From the Back Cover
Religious freedom is the prototypical liberal freedom, a cornerstone of modern political rights. Freedom of Religion and the Secular State examines the concept of religious freedom, focusing on today's hot-button issues, including blasphemy and religious vilification; the teaching of biological evolution in schools; the health and welfare of children (particularly where religious beliefs clash with modern forms of medical treatment); claims by some religious organizations for a right of conscientious objection (e.g. doctors who refuse to perform abortions); and the recognition of Sharia law in Western societies.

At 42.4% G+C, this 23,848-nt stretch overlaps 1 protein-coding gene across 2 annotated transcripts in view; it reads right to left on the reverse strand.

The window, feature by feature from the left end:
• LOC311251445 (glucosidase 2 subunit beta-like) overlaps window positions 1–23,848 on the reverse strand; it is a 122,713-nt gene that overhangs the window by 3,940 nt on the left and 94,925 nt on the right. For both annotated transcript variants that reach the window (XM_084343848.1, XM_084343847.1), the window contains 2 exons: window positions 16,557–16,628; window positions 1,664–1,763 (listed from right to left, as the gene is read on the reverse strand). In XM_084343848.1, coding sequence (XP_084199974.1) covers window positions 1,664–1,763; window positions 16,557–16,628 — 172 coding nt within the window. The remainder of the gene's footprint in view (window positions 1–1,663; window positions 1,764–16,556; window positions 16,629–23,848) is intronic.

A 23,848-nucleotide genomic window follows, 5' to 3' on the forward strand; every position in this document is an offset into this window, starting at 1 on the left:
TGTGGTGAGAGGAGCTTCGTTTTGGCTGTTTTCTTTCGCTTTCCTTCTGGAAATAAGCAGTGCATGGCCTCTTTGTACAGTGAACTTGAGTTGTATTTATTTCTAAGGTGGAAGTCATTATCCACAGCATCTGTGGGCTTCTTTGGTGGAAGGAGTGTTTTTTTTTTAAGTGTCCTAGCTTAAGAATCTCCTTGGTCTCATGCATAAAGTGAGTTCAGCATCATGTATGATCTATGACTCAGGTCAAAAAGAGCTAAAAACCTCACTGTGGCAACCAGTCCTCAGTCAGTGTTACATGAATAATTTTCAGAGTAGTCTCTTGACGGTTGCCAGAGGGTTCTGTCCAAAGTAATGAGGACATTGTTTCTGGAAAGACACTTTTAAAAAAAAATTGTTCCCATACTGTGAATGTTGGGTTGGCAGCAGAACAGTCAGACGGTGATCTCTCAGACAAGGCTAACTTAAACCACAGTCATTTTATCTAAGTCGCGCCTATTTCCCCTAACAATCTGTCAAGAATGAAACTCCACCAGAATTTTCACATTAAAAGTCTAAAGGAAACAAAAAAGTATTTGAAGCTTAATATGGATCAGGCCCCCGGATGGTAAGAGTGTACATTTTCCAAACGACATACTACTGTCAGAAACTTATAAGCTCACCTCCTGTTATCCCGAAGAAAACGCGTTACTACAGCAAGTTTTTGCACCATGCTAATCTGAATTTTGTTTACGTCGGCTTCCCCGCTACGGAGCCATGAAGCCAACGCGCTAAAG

Such issues are topical, controversial, and intransigent. Somewhere at the core of contention lies fear of overweening government power, used to impose a favored understanding of the world - or another, transcendent, world - or to persecute those with a different understanding.
With a background in legal and political philosophy, philosophy of religion, and moral theory, Russell Blackford traces the historical background both of religious persecution and the modern liberal state's embrace of secularity and religious freedom. Engaging in contemporary debates, he argues for a balanced view of what religious freedom is about, and how the state should approach it.